The Mussel Feast is a modern German classic, first published in Germany in 1990. In the opening scenes, a mother and her two teenage children, a girl and a boy, are waiting for the imminent arrival of their father. Mother has spent hours scrubbing four kilos of mussels in ice-cold water and preparations are underway for a feast of mussels as they are her husband’s favourite meal. She doesn’t care for mussels herself, but her husband has been away on a business trip, one which was destined to be the final step on his path to a big promotion.
But something is not quite right; it’s three minutes past six and father hasn’t arrived. And the family always has dinner at 6pm on the dot when father is due home.
Afterwards we said that this was when we started to become anxious, when we suspected something was up; of course it was only afterwards that we knew what would happen. So maybe we were simply twitchy because we were waiting; we always felt twitchy when we waited for my father, there was always a certain tension. (pgs 11-12, Peirene Press)
The novella is narrated by the daughter and it soon becomes clear that all is not well within this family. While they wait, they stare at the rather creepy-looking mussels which have ‘created a morbid atmosphere in the room’. The three of them start to talk, expressing thoughts they’ve never dared to mention before. And as the story unfolds, we discover how the family is forced to conform to a strict schedule when father is around. His business trips, however, give mother and her children the opportunity to experience a taste of freedom from such constraints:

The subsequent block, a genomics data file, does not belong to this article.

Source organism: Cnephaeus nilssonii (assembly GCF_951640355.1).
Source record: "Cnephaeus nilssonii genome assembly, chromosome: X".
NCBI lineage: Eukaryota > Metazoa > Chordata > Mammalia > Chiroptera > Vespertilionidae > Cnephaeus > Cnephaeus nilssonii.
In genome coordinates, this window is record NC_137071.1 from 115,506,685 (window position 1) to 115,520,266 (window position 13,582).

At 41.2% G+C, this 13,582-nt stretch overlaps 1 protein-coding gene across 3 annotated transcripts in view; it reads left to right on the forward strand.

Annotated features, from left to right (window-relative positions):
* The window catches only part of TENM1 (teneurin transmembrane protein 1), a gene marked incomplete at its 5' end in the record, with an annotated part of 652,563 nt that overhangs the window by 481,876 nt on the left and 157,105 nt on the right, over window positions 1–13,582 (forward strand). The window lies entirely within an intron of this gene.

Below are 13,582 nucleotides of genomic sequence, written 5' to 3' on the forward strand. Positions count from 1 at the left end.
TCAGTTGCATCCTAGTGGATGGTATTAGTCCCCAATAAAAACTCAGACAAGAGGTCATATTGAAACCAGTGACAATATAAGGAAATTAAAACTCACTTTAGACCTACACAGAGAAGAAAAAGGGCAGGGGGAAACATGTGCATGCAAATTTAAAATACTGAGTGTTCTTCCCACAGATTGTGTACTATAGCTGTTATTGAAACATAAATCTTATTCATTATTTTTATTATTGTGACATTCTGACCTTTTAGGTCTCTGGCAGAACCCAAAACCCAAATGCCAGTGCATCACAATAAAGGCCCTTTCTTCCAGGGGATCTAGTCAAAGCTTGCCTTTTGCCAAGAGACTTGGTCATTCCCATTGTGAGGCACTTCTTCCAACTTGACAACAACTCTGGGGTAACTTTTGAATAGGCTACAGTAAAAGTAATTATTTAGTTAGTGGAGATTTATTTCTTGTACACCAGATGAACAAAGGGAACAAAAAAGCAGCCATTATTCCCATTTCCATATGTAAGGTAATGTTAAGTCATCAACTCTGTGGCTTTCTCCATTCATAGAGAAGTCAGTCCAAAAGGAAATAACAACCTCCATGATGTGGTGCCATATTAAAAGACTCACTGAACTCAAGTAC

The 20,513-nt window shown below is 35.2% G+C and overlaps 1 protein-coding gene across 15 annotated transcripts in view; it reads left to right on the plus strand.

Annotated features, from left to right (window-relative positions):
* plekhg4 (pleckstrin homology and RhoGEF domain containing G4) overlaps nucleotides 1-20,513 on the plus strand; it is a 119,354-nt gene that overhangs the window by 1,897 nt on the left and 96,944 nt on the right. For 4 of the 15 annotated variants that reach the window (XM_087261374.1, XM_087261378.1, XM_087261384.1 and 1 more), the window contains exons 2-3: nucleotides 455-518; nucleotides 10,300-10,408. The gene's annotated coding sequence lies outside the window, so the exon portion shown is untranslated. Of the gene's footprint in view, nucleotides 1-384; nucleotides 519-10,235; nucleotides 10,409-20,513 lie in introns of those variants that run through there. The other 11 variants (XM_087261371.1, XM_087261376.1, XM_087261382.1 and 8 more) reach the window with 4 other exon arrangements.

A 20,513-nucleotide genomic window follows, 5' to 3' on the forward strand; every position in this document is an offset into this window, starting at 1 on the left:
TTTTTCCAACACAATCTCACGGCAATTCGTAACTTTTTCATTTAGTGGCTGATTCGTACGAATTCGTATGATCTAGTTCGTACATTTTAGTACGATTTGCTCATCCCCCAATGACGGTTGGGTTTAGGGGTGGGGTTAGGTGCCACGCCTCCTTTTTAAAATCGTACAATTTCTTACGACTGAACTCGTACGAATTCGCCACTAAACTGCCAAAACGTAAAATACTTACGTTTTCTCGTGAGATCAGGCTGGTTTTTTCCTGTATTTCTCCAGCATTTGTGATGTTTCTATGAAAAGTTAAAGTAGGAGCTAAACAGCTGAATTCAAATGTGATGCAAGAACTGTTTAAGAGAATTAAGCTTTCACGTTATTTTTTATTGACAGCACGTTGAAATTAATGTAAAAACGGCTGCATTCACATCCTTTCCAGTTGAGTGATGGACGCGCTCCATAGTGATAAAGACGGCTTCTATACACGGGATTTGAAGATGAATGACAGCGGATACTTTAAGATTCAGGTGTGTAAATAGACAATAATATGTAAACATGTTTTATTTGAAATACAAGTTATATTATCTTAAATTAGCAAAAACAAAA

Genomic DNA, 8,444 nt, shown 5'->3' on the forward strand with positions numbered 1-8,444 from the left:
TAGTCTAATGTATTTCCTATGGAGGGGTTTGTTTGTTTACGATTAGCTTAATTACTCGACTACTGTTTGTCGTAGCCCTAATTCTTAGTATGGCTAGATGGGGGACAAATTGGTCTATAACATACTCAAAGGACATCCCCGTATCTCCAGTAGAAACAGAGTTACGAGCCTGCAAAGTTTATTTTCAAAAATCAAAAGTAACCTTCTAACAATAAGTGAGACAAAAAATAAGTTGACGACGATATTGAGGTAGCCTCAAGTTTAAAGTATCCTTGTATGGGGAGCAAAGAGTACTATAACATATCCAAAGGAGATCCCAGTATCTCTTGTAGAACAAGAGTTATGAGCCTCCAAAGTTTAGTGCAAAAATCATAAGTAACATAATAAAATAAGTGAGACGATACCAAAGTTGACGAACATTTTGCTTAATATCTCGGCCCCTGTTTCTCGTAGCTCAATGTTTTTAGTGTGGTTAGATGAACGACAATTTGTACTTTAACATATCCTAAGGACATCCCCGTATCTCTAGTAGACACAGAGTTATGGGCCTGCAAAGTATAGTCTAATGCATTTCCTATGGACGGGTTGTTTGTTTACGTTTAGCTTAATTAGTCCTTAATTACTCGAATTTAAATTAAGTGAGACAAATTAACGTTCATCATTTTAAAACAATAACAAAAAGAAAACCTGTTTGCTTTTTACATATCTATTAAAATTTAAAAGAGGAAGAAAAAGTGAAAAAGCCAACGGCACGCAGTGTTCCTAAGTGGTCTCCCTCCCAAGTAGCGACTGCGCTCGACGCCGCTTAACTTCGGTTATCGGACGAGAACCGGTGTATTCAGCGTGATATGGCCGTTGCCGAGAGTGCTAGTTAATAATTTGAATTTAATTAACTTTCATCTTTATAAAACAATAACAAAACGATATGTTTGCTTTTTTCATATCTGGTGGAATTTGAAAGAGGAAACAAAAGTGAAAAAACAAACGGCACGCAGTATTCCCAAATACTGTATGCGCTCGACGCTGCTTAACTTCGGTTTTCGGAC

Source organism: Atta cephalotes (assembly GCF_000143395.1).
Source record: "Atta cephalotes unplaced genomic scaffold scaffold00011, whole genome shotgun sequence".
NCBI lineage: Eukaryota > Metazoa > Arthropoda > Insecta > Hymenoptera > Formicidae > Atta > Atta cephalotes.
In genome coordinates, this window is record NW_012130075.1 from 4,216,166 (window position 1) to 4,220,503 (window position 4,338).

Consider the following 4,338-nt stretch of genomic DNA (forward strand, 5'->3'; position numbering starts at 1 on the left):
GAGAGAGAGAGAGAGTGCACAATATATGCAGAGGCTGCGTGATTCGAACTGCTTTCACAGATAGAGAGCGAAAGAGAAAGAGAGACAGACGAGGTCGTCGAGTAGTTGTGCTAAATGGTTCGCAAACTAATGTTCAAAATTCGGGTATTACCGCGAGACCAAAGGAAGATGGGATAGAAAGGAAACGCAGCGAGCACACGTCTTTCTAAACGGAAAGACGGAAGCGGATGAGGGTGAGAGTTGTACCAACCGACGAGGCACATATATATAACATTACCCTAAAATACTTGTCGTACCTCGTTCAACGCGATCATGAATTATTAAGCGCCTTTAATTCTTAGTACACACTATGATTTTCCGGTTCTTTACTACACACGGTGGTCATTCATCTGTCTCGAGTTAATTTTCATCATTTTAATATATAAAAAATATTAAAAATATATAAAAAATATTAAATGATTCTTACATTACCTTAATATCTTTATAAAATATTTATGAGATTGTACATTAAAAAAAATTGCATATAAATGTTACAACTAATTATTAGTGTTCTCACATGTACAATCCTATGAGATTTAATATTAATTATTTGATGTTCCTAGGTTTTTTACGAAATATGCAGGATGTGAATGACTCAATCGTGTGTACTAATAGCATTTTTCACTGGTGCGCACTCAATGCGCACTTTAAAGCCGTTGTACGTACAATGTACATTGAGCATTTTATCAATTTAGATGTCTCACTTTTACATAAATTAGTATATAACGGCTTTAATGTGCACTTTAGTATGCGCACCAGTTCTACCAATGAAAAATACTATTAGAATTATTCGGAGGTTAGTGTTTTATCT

There were cheese rolls and hot chocolate, we ate whenever we wanted to, sometimes standing up in the kitchen and with our hands. I don’t think we ever ate with a knife and fork when my father was away. We let our hair down while you were away, Mum said when my father asked, what did you get up to without me; it’s really nice to let your hair down a bit sometimes, Mum continued slightly wistfully, because she had as much fun as we did and less work, too, when we were alone with her. We seldom argued, and I liked it when we let our hair down, but my father didn’t want to hear any more of it and so she switched to wifey mode. (pgs 18-19)
Over the course of the narrative, we learn a little more of the family’s past and how they escaped from East Germany to the West. Ashamed of his underprivileged background, father is now fixated with status and notions of what constitutes a ‘proper family’. He’s the logical one, the scientist, a man of reason; he despises weaknesses in others and nothing his children can do is ever ‘good enough’. His family remain a constant source of disappointment. By contrast, his wife is the true bedrock of the family, the practical and thrifty one. And yet she’s emotionally sensitive too; she values beauty, nature and music, things for which her husband has little time.